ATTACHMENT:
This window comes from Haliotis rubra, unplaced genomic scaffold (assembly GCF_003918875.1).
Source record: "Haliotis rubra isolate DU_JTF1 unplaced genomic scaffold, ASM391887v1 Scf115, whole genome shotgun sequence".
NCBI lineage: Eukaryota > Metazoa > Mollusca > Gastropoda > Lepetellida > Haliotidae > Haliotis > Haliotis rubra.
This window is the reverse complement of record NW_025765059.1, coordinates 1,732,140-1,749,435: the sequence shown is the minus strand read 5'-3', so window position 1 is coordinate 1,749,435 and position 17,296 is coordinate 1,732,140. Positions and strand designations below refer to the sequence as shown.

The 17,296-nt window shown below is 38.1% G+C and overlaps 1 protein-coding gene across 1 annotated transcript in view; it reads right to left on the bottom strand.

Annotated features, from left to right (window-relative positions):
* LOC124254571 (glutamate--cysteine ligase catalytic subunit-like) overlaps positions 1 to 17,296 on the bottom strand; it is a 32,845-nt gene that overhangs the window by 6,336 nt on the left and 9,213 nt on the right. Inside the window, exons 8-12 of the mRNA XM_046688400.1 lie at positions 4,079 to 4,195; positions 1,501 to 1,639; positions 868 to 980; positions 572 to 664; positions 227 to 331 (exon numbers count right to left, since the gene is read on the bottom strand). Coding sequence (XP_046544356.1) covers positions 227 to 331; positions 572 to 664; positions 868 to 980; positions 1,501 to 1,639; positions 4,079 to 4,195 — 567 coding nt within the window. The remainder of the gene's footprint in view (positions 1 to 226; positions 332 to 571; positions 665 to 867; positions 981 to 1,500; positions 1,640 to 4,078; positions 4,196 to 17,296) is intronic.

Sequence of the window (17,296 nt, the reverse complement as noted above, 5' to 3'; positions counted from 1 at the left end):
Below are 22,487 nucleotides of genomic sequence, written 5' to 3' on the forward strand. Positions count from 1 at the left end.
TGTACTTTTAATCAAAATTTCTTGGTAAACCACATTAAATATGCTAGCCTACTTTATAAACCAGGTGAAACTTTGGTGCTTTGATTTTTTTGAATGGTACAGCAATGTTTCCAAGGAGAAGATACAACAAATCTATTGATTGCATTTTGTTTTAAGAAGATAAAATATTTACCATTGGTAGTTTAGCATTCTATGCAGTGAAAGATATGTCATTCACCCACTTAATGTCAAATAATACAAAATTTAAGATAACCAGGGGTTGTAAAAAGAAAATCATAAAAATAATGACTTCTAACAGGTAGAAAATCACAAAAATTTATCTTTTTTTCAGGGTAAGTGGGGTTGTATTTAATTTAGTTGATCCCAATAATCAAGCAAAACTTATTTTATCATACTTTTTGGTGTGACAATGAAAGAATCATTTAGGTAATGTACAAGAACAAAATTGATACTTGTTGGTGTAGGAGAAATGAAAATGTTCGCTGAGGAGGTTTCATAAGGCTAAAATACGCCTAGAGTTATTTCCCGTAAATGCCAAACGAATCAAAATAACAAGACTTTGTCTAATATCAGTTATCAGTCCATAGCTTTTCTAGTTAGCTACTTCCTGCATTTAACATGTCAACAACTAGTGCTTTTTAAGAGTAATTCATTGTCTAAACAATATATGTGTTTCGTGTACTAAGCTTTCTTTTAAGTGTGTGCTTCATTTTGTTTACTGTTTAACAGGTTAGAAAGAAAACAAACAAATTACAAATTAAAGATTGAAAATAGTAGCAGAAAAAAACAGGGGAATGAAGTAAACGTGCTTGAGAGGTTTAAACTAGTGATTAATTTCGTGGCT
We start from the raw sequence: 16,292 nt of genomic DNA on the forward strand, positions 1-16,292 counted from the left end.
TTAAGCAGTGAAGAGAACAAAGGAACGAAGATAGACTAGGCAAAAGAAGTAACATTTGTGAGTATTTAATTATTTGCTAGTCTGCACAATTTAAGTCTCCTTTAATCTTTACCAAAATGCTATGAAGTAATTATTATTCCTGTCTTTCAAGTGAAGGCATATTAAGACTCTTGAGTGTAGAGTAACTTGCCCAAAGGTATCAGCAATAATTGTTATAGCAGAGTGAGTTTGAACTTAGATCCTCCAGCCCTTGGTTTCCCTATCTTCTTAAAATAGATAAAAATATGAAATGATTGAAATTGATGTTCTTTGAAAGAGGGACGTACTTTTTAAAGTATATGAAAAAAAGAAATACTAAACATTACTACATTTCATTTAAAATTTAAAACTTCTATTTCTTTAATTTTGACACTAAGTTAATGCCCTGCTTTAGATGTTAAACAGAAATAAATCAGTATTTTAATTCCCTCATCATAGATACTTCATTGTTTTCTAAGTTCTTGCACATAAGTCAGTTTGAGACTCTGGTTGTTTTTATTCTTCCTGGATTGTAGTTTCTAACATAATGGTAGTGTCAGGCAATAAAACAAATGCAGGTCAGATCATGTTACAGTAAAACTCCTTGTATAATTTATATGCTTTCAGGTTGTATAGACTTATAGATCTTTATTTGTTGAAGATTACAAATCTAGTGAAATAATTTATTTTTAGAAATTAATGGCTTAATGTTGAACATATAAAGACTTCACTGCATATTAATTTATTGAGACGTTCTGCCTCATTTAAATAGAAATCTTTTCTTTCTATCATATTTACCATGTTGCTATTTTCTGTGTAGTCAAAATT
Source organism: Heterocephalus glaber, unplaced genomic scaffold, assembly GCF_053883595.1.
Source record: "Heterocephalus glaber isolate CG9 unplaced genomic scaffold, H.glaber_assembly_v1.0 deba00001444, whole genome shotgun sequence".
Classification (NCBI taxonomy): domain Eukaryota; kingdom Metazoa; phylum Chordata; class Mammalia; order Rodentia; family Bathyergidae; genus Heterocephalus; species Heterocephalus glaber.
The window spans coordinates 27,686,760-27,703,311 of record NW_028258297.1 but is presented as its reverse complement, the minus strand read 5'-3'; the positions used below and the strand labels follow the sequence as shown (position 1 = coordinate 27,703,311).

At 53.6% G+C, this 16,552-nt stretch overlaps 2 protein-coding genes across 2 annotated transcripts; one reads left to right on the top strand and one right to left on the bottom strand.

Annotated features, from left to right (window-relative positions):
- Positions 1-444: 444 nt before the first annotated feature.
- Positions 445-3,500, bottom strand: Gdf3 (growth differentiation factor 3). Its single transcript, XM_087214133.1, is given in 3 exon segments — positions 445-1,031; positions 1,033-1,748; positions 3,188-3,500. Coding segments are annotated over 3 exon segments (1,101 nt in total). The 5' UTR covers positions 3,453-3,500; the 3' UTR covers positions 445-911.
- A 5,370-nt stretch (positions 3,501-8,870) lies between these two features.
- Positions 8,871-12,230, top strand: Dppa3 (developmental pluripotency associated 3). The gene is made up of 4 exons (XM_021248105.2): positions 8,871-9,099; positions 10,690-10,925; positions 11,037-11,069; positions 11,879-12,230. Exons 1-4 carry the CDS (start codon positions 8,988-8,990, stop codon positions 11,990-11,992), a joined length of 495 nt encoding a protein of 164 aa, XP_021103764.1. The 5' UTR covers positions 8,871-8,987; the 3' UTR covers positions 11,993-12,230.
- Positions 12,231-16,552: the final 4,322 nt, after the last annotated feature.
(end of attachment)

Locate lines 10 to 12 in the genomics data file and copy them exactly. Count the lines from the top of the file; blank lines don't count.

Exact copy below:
TGTACTTTTAATCAAAATTTCTTGGTAAACCACATTAAATATGCTAGCCTACTTTATAAACCAGGTGAAACTTTGGTGCTTTGATTTTTTTGAATGGTACAGCAATGTTTCCAAGGAGAAGATACAACAAATCTATTGATTGCATTTTGTTTTAAGAAGATAAAATATTTACCATTGGTAGTTTAGCATTCTATGCAGTGAAAGATATGTCATTCACCCACTTAATGTCAAATAATACAAAATTTAAGATAACCAGGGGTTGTAAAAAGAAAATCATAAAAATAATGACTTCTAACAGGTAGAAAATCACAAAAATTTATCTTTTTTTCAGGGTAAGTGGGGTTGTATTTAATTTAGTTGATCCCAATAATCAAGCAAAACTTATTTTATCATACTTTTTGGTGTGACAATGAAAGAATCATTTAGGTAATGTACAAGAACAAAATTGATACTTGTTGGTGTAGGAGAAATGAAAATGTTCGCTGAGGAGGTTTCATAAGGCTAAAATACGCCTAGAGTTATTTCCCGTAAATGCCAAACGAATCAAAATAACAAGACTTTGTCTAATATCAGTTATCAGTCCATAGCTTTTCTAGTTAGCTACTTCCTGCATTTAACATGTCAACAACTAGTGCTTTTTAAGAGTAATTCATTGTCTAAACAATATATGTGTTTCGTGTACTAAGCTTTCTTTTAAGTGTGTGCTTCATTTTGTTTACTGTTTAACAGGTTAGAAAGAAAACAAACAAATTACAAATTAAAGATTGAAAATAGTAGCAGAAAAAAACAGGGGAATGAAGTAAACGTGCTTGAGAGGTTTAAACTAGTGATTAATTTCGTGGCT
We start from the raw sequence: 16,292 nt of genomic DNA on the forward strand, positions 1-16,292 counted from the left end.
TTAAGCAGTGAAGAGAACAAAGGAACGAAGATAGACTAGGCAAAAGAAGTAACATTTGTGAGTATTTAATTATTTGCTAGTCTGCACAATTTAAGTCTCCTTTAATCTTTACCAAAATGCTATGAAGTAATTATTATTCCTGTCTTTCAAGTGAAGGCATATTAAGACTCTTGAGTGTAGAGTAACTTGCCCAAAGGTATCAGCAATAATTGTTATAGCAGAGTGAGTTTGAACTTAGATCCTCCAGCCCTTGGTTTCCCTATCTTCTTAAAATAGATAAAAATATGAAATGATTGAAATTGATGTTCTTTGAAAGAGGGACGTACTTTTTAAAGTATATGAAAAAAAGAAATACTAAACATTACTACATTTCATTTAAAATTTAAAACTTCTATTTCTTTAATTTTGACACTAAGTTAATGCCCTGCTTTAGATGTTAAACAGAAATAAATCAGTATTTTAATTCCCTCATCATAGATACTTCATTGTTTTCTAAGTTCTTGCACATAAGTCAGTTTGAGACTCTGGTTGTTTTTATTCTTCCTGGATTGTAGTTTCTAACATAATGGTAGTGTCAGGCAATAAAACAAATGCAGGTCAGATCATGTTACAGTAAAACTCCTTGTATAATTTATATGCTTTCAGGTTGTATAGACTTATAGATCTTTATTTGTTGAAGATTACAAATCTAGTGAAATAATTTATTTTTAGAAATTAATGGCTTAATGTTGAACATATAAAGACTTCACTGCATATTAATTTATTGAGACGTTCTGCCTCATTTAAATAGAAATCTTTTCTTTCTATCATATTTACCATGTTGCTATTTTCTGTGTAGTCAAAATT